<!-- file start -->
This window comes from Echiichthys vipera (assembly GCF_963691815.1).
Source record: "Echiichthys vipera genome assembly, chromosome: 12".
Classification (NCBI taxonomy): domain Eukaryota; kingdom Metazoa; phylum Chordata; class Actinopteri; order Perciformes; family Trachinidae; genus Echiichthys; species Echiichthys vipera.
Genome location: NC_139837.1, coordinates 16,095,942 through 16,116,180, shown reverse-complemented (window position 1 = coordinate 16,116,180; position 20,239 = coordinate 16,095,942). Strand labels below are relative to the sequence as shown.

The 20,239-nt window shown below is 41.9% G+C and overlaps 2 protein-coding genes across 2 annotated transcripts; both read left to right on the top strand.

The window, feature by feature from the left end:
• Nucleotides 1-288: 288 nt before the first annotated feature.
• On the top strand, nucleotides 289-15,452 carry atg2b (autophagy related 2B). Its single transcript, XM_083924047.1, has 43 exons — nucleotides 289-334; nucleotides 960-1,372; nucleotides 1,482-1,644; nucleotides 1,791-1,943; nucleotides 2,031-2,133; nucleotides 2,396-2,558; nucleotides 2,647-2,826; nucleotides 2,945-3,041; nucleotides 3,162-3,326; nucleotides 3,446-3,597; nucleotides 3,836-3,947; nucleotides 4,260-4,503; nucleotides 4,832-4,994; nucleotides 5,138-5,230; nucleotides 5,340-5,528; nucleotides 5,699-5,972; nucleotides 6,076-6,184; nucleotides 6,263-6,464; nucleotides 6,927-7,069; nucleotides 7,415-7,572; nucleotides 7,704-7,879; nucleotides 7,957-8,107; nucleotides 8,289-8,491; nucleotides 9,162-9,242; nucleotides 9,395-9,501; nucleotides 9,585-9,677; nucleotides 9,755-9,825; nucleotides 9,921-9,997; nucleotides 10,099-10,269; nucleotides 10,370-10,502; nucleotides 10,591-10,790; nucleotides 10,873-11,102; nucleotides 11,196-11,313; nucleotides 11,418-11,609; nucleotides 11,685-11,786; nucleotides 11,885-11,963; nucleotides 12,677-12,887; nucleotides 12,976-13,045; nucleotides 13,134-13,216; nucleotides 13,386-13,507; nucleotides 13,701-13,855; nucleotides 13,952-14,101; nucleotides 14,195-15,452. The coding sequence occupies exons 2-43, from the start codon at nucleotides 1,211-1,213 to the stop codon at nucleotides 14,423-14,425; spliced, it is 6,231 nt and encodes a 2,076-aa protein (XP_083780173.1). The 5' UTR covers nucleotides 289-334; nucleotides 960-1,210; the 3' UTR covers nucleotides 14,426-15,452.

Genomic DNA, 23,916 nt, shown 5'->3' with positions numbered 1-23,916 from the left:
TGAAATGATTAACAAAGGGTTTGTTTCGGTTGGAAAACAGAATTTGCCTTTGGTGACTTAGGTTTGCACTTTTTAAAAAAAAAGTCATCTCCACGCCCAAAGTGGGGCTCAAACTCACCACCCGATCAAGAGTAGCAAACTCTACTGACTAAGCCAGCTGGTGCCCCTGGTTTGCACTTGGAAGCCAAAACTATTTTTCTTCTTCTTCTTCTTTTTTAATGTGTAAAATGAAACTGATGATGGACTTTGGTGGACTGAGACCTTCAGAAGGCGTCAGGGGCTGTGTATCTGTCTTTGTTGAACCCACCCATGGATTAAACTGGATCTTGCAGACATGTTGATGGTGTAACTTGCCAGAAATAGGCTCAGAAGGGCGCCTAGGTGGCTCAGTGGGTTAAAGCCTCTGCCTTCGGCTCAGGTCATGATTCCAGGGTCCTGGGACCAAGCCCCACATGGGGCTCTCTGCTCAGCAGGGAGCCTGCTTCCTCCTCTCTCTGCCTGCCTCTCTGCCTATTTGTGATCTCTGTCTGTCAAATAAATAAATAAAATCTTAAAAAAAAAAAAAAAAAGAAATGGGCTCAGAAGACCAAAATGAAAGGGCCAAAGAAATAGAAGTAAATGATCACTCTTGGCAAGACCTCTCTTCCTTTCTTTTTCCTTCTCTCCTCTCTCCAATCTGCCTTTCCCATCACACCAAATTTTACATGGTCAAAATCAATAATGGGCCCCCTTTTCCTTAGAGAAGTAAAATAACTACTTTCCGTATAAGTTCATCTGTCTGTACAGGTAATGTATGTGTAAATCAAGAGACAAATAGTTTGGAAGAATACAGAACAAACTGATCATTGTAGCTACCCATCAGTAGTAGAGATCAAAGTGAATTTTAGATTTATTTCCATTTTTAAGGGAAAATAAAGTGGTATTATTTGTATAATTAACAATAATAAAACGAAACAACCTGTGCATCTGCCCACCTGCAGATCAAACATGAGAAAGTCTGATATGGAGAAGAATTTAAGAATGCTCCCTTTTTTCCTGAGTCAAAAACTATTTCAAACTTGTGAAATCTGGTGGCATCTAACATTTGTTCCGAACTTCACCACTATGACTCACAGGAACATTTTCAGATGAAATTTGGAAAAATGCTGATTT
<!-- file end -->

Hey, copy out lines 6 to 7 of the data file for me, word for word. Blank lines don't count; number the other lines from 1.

The window, feature by feature from the left end:
• Nucleotides 1-288: 288 nt before the first annotated feature.